The disregard of legal personality is an important institute of business and civil law that allows the liability of partners or administrators of a company for debts or illicit acts committed by the legal entity, when there is an abuse of legal personality or diversion of purpose. This concept is fundamental to ensure justice in commercial relationships and to prevent the creation of companies from being used improperly to defraud creditors or circumvent the law.
Legal personality is one of the fundamental principles of business law, recognizing the company as an entity distinct from its partners or administrators. This means that, as a rule, the obligations and responsibilities of the company are separate from those of its owners or managers, providing protection against personal liability for those involved in the business. However, this separation can be disregarded in specific situations.
There are two main grounds for the disregard of legal personality, according to Article 50 of the Civil Code:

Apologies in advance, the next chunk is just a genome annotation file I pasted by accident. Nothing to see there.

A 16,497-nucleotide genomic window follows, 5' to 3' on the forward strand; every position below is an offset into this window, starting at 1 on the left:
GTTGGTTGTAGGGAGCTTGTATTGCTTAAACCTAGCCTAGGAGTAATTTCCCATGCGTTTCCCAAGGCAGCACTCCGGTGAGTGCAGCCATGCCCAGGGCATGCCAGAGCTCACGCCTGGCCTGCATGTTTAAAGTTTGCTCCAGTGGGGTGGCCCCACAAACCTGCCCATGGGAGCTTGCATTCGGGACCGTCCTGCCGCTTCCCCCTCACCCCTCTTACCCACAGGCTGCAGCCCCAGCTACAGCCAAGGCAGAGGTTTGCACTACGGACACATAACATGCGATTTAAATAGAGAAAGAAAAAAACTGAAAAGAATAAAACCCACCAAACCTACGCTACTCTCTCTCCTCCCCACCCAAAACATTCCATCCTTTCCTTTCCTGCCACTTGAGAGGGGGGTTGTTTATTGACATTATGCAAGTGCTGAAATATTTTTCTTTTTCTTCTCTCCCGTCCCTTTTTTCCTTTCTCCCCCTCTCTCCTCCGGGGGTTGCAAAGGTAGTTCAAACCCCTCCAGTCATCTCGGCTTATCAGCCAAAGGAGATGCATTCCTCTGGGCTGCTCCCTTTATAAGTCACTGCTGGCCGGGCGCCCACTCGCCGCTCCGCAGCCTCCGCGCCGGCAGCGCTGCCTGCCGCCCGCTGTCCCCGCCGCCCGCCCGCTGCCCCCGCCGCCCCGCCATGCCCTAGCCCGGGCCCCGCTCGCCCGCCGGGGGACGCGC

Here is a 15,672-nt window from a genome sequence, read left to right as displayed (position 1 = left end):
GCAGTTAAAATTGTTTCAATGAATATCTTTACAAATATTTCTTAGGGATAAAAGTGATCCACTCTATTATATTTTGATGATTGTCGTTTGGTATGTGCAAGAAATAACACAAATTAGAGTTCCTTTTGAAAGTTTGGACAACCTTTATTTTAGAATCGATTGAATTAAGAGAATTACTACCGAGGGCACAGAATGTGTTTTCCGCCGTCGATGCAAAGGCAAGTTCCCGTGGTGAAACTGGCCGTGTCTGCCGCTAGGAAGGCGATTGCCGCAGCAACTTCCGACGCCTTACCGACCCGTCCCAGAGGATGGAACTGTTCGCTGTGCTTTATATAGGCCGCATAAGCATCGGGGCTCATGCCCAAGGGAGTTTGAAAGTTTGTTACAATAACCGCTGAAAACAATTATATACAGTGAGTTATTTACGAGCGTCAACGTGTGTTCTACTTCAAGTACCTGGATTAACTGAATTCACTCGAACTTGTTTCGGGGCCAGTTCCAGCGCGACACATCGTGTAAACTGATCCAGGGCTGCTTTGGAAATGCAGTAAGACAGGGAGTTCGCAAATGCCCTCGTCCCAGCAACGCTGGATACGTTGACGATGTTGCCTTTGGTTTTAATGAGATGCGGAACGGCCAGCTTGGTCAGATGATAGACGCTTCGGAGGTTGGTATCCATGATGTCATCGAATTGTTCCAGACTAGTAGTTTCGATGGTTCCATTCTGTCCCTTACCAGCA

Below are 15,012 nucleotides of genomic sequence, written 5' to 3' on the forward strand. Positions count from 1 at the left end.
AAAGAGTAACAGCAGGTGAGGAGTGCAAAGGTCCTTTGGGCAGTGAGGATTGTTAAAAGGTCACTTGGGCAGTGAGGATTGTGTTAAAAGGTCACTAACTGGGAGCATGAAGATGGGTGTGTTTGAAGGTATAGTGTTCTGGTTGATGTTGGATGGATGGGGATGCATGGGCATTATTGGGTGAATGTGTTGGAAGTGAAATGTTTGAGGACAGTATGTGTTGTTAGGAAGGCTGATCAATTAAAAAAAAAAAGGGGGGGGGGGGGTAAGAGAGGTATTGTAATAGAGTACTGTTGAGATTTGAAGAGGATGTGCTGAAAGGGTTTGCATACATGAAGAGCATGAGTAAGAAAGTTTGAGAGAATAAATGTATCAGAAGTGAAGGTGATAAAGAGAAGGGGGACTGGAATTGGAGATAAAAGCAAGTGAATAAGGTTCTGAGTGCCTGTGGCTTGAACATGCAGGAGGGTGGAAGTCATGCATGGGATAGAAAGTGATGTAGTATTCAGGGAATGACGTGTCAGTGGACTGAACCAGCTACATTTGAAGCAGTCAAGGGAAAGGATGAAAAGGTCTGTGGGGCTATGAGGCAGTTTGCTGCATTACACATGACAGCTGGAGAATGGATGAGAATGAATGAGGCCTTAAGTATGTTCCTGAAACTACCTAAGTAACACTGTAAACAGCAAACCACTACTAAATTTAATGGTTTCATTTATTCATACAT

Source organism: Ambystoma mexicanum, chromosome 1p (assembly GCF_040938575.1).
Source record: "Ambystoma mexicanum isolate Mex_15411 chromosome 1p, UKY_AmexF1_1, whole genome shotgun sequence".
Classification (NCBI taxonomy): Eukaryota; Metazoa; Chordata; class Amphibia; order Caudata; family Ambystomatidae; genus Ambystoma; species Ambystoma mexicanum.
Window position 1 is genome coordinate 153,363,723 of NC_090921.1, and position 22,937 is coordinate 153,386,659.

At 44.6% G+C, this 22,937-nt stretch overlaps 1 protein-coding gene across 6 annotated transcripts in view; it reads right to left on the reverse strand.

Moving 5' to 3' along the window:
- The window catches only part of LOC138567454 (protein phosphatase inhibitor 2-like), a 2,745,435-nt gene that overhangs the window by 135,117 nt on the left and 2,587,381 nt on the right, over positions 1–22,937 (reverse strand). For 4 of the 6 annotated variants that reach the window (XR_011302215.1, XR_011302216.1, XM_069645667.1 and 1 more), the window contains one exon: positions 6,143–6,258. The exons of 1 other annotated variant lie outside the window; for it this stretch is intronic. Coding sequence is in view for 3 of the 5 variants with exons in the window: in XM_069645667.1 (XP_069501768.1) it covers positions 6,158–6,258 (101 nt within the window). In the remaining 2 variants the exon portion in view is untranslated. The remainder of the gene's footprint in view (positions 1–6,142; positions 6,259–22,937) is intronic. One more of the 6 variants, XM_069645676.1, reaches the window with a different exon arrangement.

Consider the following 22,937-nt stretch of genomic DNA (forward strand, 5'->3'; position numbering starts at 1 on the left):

Abuse of legal personality: This occurs when partners or administrators use the legal entity improperly to commit fraud, tax evasion, withholding of labor rights, or other illicit acts. In these cases, the justice system may allow liability to fall on the individuals involved, ignoring the separation between legal and physical persons.
Diversion of purpose: The disregard of legal personality can also be applied when the company is used solely to benefit the partners or administrators to the detriment of third parties, such as creditors or employees. If the company is used to unfairly harm third parties, the justice system can determine that the responsibility falls on those in charge of managing the company.
It is important to highlight that the disregard of legal personality is not an automatic measure but rather a judicial decision that must be based on evidence demonstrating the abuse of legal personality or diversion of purpose. Additionally, the liability of partners or administrators may be limited to the value of the debts or damages caused, respecting the principle of proportionality.